Ascott Martyrs to feature in performance at Oxford Castle, 7 March 2020

'This International Woman’s Day,  staff at Oxford Castle invite you to join them to celebrate the revolutionary women of Oxford Castle & Prison!
They will be performing a series of monologues written from the perspectives of Oxford Castle’s unsung heroines, from the Empress Matilda to the Ascott Martyrs, from Elizabeth Lilburn to Felicia Skene. 
Whether you are an expert or someone who has never heard these names before in your life, come along and enjoy an evening of theatre and feminism!
The event is being held to raise money for the Oxfordshire Sexual Abuse and Rape Crisis centre, a feminist organisation committed to supporting survivors of sexual abuse, rape, domestic violence and harassment. 
Please see their website- for more details on their work. 
Performance 7.00 -  8.00pm
7th March 2020
£5 entry (ticketed event: please visit to book)
16+ recommended age (due to occasional references to sexual assault and violence).

An article about the Martyrs that appeared in 

'Rural History Today' published by the British Agricultural History Society

Click on PDF to download

“Change of Guard”


Carol Anderson will soon be taking over as Chair of the Trustees from Paul Jackson who will remain a Trustee.  Andrew Weaver  (Ascott resident) has become a Trustee to head the Study Group and Cynthia Bryant ( the WEA organiser of the Textile) will become secretary.  Villagers descendant Marylyn Moss and Kester Harvey remain as Trustees

Grandson of Ascott Martyr unveils memorial plaques and new film now on YouTube.

Ivor Townsend with daughters from Kingham

Paul Jackson Trust Chairman with Ivor Townsend unveiling the memorial plaques under the Martyrs Tree on the village green at Ascott under Wychwood.

Ivor with Granny Fanny Honeybone the youngest of the 16 Martyrs.

Welcoming a good crowd of mainly descendants of the Ascott Martyrs at a recent unveiling of more information on the village green Paul Jackson outgoing Chairman of the Ascott Martyrs Educational  Trust reflected that when he moved from Kingham to Ascott 8 years ago he couldn’t believe how little local and certainly national awareness there was of a such a significant social  incident that  even today has resonance. The legacy of the 16 women who went to Oxford Jail in 1873 is that picketing was made legal a year later and clerical magistrates were phased out breaking the link between landowners and their “control” of the lower classes.


Paul admitted it had taken a long time to persuade the Parish Council to allow more information  even holding a “referendum”, but unlike Brexit the result was in favour by 99.9%! There is now a comprehensive website, a  large research group  and even a film made by Brookes University which was premiered after the unveiling and is available to view here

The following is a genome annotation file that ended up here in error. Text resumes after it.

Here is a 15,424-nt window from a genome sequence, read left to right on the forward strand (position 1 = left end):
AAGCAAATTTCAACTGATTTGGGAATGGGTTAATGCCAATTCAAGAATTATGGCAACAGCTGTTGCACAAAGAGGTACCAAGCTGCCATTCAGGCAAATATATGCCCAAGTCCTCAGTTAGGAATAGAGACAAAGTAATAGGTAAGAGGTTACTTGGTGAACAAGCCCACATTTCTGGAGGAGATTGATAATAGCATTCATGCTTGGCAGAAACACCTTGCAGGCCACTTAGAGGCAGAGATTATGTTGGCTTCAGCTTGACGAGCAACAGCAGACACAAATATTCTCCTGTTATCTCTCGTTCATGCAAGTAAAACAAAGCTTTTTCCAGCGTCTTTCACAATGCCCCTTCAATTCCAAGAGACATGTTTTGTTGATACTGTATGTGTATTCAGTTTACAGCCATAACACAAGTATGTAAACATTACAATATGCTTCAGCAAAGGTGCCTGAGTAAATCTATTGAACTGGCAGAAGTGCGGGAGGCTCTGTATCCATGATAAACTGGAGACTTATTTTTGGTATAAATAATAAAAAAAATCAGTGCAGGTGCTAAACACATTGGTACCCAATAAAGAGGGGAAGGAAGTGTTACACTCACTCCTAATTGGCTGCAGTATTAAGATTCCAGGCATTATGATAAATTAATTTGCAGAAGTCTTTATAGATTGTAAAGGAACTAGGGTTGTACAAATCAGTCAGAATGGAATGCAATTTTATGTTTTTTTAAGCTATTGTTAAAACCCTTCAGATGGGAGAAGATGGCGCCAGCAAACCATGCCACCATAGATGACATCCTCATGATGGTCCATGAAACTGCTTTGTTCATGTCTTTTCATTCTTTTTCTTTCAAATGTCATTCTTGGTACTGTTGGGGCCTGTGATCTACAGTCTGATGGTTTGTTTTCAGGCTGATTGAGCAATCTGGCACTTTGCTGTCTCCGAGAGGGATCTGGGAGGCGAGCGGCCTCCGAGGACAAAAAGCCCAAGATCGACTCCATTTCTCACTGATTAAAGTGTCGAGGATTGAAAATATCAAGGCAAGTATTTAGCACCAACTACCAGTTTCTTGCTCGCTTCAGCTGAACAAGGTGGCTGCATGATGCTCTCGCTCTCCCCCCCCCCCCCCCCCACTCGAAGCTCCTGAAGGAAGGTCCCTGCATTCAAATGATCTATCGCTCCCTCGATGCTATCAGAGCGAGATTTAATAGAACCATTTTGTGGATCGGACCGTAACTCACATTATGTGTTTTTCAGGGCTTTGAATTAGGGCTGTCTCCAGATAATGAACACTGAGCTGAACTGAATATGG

The tasks now were to “pin down” some of the story by  more in depth research and to prepare to publish a book for the 150th anniversary in 2023.

After 2 years of discussion with the Parish Council, including even a public consultation exercise, the Ascott Martyrs Educational Trust is at last close to providing more information on the Village Green at Ascott under Wychwood.  A recent grant from the Area of Outstanding Beauty… AONB “Caring for Cotswolds” will allow metal plaques with the full story to be placed between the existing memorial seats under the Chestnut tree on the village green. It is hoped that this will be completed for an unveiling ceremony on Sunday June 30th.

Meanwhile the Trust which has recently achieved Charity status is producing a film, which will appear on YouTube, with students from Brookes University and the Cotswolds School using the recording of a specially written folk song by Mark Pidgeon the founder of the Wychwood Folk Club.

On the research side Ruskin College Oxford and the Trust have agreed in principle to work together to follow through the legacy effects of what appeared at the time to be just a local incident but in effect helped “change our world”

Other longer-term ambitions agreed are to try and establish a special memorial outside the former Chipping Norton Court (where the Ascott women were sentenced) for the 150th anniversary of the event in 2023.  Current thinking is to combine the other major local and similar protest event at Bliss Mill Chipping Norton in 1913/14 as a celebration of “Defiant Women.”

The Trust is now happy to give presentations to schools, societies and clubs and can show the textile produced by the women of the village which is now exhibited in the village church.  It is well worth a visit.

Copies of the book by Beverley McCombs on the Martyrs are still available at the Village shop but numbers are now low and a third reprint is now underway.

Another project getting underway is to develop a Martyrs Way walk with the Cotswolds Wardens.  After hours of work by the study group we are close to identifying (14 out of 16 so far) where the various martyrs lived in the village. We have yet to establish whether any of the workers were reemployed and therefore what happened to those who after all were very brave to “”take on” not only the main employer but also the main landlord in the village.